The blog of Amon Warmann: Film journalist.

Posts tagged “Chris O’Dowd

Film Review | Cuban Fury



After having made many an entertaining comedy in his collaborations with Simon Pegg and Edgar Wright, Cuban Fury (2014) marks Nick Frosts first bona fide solo outing. Directed by newcomer James Griffiths, it’s a feel-good, if predictable offering.

Initially conceptualised in a drunken email Frost sent to his producer, the film centres on Bruce Garrett (Frost), a former teen salsa champion who hung up his dance shoes after a bout of bullying. Cut to the present day and Bruce, who has since become overweight, now spends his days working a mundane 9-5 job whilst being bullied by his smarmy colleague Drew (Chris O’Dowd). When it becomes apparent that his boss Julia (former Parks & Recreation star Rashida Jones) also has a passion for salsa, Bruce is encouraged by his sister Sam (Olivia Colman) to dust off his dancing shoes and gain her interest.


Film Review | Thor: The Dark World



After the billion dollar successes of both Avengers Assemble and Iron Man 3, Marvel’s ‘Phase Two’ continues with the highly anticipated Thor: The Dark World. With Game of Thrones director Alan Taylor replacing Kenneth Branagh at the helm, the sequel serves up the thrills as well as the laughs in what is an enjoyable superhero outing.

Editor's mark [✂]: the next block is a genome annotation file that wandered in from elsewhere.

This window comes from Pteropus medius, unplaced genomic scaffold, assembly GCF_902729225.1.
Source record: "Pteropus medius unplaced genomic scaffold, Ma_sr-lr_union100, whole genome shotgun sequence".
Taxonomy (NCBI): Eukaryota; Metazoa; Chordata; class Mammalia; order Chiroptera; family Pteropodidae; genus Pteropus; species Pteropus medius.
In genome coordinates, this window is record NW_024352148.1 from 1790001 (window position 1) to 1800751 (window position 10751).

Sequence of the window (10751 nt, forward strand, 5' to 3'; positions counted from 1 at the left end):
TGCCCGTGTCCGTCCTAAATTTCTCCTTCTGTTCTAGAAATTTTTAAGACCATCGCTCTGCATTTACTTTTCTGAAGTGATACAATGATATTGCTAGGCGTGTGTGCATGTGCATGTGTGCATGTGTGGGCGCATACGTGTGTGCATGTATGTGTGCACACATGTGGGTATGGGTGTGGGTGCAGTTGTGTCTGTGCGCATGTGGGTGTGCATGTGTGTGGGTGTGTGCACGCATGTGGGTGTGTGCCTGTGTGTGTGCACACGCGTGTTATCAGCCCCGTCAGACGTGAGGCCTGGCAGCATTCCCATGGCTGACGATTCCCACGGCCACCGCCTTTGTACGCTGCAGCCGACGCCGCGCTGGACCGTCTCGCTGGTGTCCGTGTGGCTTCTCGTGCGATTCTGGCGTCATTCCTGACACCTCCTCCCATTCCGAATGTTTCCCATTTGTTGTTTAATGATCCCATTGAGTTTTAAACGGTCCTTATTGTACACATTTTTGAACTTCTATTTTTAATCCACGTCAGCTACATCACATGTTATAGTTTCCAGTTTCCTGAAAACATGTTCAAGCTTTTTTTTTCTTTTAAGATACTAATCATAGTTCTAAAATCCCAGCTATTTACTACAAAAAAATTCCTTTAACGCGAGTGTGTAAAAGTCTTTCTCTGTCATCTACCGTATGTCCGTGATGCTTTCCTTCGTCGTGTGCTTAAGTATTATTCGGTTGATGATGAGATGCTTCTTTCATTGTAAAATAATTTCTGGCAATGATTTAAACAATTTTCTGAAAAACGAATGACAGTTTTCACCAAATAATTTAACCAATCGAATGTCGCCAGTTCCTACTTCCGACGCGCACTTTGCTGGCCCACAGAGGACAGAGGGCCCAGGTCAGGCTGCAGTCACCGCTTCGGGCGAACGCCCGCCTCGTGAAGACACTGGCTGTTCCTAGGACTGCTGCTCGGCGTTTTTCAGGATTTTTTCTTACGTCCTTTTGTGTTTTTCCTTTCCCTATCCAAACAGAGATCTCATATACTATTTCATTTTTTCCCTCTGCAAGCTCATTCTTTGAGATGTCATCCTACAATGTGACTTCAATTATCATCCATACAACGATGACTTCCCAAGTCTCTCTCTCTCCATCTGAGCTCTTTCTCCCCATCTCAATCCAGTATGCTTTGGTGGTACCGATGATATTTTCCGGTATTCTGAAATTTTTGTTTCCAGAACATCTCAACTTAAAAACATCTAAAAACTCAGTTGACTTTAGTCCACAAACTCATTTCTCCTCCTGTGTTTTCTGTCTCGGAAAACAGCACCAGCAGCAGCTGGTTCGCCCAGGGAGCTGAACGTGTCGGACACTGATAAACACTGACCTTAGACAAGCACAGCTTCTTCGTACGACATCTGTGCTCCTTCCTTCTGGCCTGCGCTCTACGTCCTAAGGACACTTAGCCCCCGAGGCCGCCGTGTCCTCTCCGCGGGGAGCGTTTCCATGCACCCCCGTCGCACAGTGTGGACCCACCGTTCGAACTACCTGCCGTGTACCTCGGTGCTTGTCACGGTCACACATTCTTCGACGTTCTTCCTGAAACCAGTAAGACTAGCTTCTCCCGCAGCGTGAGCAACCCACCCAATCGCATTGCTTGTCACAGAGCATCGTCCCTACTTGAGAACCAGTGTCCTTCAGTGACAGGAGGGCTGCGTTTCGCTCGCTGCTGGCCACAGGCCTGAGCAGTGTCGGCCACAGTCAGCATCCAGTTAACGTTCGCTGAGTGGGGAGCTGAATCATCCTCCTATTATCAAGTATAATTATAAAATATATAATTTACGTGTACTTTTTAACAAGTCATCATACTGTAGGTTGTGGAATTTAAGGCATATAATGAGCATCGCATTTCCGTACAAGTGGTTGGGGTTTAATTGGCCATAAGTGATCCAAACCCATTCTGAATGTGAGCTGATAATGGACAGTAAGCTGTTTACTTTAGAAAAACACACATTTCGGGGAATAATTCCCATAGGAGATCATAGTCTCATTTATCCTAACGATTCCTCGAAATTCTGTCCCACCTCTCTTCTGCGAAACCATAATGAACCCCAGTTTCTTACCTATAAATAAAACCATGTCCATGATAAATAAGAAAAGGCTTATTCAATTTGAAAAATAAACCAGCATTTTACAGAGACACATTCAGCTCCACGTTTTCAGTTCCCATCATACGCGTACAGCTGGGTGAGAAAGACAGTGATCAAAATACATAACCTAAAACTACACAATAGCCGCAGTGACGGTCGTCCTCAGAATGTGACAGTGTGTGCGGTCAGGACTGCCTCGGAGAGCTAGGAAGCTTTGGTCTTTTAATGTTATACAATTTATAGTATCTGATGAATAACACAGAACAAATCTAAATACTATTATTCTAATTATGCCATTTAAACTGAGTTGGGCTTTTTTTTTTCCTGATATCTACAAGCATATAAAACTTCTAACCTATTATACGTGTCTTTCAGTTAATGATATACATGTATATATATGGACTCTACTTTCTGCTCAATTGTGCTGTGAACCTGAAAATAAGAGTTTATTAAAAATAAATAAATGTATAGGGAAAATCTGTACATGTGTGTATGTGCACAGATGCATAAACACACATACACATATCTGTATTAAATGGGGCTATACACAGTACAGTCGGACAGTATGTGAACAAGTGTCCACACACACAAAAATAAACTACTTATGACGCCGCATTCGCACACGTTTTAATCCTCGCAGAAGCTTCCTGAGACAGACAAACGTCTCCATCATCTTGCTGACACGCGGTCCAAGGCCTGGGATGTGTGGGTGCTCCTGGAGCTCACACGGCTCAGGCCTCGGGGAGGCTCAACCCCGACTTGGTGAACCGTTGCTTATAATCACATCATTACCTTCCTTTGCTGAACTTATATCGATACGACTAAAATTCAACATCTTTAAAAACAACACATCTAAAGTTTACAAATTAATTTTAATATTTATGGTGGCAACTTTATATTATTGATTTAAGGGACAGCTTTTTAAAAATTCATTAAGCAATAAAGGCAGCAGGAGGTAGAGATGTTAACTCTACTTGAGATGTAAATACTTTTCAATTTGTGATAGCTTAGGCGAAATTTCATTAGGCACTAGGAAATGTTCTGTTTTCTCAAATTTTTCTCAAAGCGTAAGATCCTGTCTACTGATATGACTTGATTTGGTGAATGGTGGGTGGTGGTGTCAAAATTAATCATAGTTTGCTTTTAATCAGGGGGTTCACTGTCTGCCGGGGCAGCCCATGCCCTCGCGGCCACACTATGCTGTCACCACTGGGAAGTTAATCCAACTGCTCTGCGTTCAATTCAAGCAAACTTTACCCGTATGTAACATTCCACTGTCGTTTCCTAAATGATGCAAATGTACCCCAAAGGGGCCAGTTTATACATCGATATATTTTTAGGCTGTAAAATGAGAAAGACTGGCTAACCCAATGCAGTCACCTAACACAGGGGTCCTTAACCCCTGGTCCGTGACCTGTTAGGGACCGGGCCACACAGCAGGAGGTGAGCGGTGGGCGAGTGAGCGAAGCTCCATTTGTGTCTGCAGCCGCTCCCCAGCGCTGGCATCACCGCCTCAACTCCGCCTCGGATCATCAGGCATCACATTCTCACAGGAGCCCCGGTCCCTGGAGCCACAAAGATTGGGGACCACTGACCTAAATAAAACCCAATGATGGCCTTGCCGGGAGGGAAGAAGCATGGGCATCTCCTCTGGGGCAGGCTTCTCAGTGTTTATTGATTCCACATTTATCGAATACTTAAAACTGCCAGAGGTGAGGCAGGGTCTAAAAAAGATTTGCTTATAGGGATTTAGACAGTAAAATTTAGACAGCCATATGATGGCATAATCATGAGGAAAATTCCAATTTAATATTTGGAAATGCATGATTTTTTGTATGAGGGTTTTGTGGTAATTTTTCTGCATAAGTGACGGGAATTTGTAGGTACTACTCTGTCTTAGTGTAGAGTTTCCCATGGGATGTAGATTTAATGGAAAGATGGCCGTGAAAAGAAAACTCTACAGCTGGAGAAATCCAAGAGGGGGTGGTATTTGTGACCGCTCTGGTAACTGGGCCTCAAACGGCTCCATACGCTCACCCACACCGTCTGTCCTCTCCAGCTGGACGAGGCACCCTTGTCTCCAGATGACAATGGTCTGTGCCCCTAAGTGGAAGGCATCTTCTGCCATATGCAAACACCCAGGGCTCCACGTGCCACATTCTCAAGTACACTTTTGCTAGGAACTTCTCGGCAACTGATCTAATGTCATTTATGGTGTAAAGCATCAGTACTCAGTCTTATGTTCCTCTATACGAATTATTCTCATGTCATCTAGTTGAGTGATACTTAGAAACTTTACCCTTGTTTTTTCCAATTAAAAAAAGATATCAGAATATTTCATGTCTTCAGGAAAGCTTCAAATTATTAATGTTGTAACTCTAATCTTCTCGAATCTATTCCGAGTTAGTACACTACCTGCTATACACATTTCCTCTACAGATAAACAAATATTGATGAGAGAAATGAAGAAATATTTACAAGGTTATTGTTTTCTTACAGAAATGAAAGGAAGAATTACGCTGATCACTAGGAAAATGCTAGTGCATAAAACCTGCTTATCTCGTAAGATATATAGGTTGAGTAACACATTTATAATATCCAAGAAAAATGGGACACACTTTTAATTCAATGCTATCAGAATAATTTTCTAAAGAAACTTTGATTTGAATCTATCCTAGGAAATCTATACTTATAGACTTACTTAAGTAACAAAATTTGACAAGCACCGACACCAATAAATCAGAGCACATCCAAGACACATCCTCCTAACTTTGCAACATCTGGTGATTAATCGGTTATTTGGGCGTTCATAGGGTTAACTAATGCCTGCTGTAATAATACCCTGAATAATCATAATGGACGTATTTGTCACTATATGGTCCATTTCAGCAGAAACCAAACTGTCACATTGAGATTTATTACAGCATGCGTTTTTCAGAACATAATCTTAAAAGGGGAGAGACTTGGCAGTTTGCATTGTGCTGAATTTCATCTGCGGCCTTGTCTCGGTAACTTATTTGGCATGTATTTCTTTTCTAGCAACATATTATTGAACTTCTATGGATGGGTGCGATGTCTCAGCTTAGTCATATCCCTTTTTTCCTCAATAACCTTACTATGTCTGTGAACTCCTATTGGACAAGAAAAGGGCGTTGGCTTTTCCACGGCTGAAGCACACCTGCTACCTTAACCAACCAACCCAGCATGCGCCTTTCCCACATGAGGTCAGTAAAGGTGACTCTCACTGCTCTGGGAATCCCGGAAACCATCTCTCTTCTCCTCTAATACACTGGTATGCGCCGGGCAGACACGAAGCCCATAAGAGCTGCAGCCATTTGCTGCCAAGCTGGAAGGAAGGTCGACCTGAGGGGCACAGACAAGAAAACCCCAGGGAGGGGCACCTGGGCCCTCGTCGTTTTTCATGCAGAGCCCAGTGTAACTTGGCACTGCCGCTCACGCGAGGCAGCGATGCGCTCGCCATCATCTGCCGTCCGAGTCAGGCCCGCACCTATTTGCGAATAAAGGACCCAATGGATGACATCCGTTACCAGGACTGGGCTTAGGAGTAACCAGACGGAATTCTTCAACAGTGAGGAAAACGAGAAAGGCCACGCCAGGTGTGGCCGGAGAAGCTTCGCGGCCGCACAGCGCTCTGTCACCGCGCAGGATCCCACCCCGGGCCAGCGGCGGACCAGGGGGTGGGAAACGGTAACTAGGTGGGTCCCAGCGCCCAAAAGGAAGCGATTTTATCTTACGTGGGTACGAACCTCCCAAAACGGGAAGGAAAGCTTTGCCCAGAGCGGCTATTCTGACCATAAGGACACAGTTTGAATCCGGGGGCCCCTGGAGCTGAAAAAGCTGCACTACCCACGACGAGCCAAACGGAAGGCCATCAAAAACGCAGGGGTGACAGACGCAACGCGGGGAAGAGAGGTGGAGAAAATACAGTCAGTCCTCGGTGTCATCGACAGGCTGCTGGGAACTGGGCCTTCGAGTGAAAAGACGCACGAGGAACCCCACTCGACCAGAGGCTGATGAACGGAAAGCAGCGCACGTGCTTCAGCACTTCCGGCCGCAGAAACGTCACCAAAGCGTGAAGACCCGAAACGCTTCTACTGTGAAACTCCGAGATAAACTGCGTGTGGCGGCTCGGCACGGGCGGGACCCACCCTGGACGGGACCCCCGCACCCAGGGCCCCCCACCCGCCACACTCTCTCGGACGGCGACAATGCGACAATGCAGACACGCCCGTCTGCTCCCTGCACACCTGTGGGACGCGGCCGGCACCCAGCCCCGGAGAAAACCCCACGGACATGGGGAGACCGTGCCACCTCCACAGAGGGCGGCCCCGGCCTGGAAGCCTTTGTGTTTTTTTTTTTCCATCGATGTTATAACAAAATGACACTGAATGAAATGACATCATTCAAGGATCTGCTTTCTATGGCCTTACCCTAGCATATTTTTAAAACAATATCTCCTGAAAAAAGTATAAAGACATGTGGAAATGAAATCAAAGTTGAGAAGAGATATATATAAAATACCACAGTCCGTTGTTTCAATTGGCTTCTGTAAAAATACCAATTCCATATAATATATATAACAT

Much like Branagh’s franchise opener, The Dark World begins with Anthony Hopkins’ Odin narrating a prologue before we catch up with Thor (Chris Hemsworth), who’s been busy on cosmic peacekeeping duty post-Avengers. When an ancient race led by the vengeful Malekith (Christopher Eccleston) resurfaces on the hunt for a powerful weapon that could destroy the universe, Thor must ally with the mischievous Loki (Tom Hiddleston) if he is to save the Nine Realms.


Film Review | This is 40


After a handful of producer credits, Judd Apatow is back in the hot seat for romantic comedy This is 40, the sort-of sequel to 2007’s Knocked Up. This time the director has turned his gaze on the difficulties of marriage, and his typically perceptive examination proves equally insightful and enjoyable.

The narrative focuses on the marriage of frustrated couple Pete (Paul Rudd) and Debbie (Leslie Mann) on the eve of their 40th birthdays, and as the party approaches the pair must overcome their midlife troubles, in business and with one another.

Read the rest of this review at Screen Geek here.